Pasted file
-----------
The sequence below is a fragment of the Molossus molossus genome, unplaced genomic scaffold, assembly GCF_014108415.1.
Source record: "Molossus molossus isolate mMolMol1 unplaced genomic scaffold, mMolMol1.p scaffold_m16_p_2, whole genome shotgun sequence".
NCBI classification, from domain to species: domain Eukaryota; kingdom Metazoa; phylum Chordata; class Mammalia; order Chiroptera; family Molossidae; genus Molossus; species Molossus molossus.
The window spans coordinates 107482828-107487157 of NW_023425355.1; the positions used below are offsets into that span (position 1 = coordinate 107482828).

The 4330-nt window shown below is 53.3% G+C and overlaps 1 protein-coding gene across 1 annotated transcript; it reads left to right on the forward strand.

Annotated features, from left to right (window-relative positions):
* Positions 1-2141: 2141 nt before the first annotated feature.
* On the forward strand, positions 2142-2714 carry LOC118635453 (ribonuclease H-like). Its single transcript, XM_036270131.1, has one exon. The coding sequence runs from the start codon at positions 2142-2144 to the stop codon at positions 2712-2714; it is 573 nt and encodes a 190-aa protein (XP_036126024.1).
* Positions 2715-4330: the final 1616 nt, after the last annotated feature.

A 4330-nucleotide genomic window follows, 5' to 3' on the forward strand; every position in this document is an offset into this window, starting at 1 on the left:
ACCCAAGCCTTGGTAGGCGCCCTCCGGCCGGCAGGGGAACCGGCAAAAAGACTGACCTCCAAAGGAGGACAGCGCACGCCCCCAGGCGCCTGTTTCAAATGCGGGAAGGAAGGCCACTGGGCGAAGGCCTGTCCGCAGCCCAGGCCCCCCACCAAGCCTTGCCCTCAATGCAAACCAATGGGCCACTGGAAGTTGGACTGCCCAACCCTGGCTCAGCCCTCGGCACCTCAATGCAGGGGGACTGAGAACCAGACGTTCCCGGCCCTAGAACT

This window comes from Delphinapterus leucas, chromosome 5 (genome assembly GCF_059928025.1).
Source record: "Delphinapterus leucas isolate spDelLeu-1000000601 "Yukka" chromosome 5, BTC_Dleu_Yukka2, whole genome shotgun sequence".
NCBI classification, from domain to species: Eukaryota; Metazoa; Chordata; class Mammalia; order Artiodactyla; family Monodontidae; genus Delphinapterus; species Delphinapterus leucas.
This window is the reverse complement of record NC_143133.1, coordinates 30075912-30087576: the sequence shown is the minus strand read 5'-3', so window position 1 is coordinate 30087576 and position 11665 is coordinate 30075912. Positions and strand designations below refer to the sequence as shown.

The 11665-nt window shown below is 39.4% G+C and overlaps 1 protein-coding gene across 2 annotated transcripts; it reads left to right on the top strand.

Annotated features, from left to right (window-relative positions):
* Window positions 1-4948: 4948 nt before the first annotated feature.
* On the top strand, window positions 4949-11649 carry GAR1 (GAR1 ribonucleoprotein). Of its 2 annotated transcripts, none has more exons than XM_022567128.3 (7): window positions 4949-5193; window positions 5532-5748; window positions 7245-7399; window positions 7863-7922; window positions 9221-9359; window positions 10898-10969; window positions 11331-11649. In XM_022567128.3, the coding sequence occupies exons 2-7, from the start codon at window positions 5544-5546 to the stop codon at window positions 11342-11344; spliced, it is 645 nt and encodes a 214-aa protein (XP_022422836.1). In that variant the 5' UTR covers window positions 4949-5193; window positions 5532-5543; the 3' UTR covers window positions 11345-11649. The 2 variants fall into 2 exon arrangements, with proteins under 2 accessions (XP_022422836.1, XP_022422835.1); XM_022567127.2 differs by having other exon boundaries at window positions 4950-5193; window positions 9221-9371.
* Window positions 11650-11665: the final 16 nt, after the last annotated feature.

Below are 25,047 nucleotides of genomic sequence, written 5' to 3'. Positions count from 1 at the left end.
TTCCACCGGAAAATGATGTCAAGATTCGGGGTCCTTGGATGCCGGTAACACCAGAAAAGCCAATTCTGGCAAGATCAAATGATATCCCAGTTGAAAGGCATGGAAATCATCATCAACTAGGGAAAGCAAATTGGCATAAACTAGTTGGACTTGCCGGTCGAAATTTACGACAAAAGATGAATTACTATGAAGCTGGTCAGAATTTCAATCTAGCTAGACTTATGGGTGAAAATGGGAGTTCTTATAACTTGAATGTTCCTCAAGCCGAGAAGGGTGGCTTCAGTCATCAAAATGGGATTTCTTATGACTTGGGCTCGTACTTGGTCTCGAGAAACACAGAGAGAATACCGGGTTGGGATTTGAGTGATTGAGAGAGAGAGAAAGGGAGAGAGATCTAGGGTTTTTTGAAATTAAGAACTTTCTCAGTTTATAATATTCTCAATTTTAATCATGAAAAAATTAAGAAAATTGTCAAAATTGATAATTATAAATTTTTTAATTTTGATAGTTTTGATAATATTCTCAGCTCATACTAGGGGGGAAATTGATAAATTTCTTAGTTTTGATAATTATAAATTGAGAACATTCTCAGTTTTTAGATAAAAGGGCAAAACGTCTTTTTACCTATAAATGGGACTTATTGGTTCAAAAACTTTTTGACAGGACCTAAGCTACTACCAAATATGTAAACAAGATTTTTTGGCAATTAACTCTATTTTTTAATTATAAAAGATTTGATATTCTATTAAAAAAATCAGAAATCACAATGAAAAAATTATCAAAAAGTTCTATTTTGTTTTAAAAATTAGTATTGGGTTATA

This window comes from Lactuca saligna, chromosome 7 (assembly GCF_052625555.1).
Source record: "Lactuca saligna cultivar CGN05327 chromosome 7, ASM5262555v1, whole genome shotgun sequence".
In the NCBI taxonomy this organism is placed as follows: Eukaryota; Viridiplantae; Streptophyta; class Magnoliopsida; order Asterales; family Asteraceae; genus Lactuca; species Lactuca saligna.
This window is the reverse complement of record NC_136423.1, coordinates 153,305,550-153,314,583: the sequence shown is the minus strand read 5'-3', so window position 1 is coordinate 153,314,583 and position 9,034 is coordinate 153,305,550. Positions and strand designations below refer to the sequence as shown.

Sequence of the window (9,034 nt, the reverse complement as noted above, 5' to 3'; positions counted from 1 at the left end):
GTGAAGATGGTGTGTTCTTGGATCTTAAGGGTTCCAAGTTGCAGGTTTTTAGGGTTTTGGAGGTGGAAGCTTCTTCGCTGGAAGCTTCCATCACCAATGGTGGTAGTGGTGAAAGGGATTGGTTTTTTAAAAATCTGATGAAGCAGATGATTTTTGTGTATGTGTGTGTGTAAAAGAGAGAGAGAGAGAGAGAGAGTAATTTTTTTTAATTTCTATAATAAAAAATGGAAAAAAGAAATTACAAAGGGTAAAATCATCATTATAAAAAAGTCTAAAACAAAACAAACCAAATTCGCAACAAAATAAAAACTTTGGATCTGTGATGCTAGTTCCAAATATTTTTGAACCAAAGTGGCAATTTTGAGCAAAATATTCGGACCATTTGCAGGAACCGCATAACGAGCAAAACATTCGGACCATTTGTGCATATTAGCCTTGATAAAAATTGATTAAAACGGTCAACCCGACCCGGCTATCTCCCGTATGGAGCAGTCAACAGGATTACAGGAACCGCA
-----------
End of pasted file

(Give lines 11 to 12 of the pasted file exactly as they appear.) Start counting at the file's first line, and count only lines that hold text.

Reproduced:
ACCCAAGCCTTGGTAGGCGCCCTCCGGCCGGCAGGGGAACCGGCAAAAAGACTGACCTCCAAAGGAGGACAGCGCACGCCCCCAGGCGCCTGTTTCAAATGCGGGAAGGAAGGCCACTGGGCGAAGGCCTGTCCGCAGCCCAGGCCCCCCACCAAGCCTTGCCCTCAATGCAAACCAATGGGCCACTGGAAGTTGGACTGCCCAACCCTGGCTCAGCCCTCGGCACCTCAATGCAGGGGGACTGAGAACCAGACGTTCCCGGCCCTAGAACT

This window comes from Delphinapterus leucas, chromosome 5 (genome assembly GCF_059928025.1).